EVD is highly contagious, with high morbidity and mortality. All healthcare workers and institutions need to maintain a high level of suspicion in order to quickly identify patients at risk for EVD. It is imperative that clinicians also consider other common childhood illnesses, including endemic tropical diseases, while evaluating for and testing for EVD. Early recognition of likely cases and utilization of appropriate PPE are extremely important in order to contain the infection. EVD staff should be trained and monitored in Ebola-specific, appropriate use of PPE. Patients suspected of having symptoms of EVD should be aggressively resuscitated while also initiating supportive measures. Since there is no approved Ebola-specific prophylaxis or treatment, supportive care remains the cornerstone of treatment, with prevention of intravascular depletion, blood pressure support, oxygenation/ventilator support, pain control, nutrition support, and treatment of secondary infections. Additional research is needed to improve outcomes and decrease mortality from this deadly disease, and to reduce the burden of EVD epidemics, especially as they relate to children.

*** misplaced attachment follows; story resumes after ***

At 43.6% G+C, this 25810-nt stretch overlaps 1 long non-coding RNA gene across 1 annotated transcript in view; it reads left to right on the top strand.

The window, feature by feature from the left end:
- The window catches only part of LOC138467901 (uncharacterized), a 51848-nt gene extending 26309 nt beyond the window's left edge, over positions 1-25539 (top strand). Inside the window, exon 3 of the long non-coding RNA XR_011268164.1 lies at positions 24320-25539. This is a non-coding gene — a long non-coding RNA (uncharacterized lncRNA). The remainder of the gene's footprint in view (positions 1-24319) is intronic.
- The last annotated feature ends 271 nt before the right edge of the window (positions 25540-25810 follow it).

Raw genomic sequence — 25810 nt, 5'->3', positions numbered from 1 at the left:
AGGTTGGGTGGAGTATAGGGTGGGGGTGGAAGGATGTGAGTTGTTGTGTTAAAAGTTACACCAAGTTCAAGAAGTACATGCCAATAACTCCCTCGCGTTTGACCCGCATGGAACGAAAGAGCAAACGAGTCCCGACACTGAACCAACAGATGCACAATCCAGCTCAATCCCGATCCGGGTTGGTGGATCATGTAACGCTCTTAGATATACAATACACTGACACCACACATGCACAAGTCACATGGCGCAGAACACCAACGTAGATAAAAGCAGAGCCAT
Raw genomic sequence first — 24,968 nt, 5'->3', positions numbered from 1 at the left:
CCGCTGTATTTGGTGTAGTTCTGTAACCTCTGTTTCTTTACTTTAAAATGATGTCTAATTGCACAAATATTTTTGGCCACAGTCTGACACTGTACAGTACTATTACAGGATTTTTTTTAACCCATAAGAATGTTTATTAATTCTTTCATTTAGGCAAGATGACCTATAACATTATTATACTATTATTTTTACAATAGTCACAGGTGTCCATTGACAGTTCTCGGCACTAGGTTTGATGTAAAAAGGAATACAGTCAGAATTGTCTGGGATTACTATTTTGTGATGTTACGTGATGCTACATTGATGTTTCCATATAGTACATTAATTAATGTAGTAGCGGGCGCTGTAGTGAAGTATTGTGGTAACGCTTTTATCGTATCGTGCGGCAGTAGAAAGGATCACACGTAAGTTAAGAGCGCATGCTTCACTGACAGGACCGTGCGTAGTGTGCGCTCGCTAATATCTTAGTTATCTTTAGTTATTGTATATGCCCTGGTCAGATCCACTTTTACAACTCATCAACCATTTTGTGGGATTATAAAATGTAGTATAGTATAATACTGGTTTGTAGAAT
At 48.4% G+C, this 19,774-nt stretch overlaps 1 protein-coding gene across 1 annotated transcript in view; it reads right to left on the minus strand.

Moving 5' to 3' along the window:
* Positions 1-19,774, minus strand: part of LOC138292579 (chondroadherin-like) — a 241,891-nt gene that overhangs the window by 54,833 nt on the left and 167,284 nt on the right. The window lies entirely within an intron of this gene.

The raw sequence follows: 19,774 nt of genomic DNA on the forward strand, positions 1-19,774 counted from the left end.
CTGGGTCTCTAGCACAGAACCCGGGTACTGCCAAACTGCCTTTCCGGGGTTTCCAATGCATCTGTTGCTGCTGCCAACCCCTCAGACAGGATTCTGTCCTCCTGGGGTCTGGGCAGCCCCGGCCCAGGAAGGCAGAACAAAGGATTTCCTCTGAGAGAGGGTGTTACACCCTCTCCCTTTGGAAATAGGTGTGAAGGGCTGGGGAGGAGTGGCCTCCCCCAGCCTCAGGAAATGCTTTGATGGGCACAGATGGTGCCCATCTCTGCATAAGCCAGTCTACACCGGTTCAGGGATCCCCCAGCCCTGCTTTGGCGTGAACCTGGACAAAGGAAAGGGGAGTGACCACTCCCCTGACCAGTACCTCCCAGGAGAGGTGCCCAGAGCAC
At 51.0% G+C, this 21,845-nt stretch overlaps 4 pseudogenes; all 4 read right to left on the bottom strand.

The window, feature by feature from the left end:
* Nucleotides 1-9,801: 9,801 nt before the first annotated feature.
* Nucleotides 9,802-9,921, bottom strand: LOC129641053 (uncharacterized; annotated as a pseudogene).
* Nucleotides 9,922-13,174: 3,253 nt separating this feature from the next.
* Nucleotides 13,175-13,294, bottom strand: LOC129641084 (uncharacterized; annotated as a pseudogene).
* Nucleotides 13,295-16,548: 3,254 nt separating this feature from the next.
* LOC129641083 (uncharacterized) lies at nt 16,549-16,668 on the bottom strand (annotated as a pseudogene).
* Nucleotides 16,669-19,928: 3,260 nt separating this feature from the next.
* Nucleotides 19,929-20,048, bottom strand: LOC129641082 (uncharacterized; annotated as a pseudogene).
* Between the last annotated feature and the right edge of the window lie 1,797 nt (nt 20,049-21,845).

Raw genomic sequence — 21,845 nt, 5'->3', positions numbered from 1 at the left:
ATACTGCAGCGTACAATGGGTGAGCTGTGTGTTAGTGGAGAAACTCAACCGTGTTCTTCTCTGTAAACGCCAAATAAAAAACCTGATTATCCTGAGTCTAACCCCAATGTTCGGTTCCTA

Marlie Dulaurier, MD;Katherine Moyer, DO;Rebecca Wallihan, MD
July 2, 2016
August 2, 2019
4 AMA PRA Category 1 Credits™, 4 ACEP Category I Credits, 4 AAFP Prescribed Credits, 4 AOA Category 2-A or 2-B Credits. Specialty CME Credits: Included as part of the 4 credits, this CME activity is eligible for 0.5 Pharmacology CME credits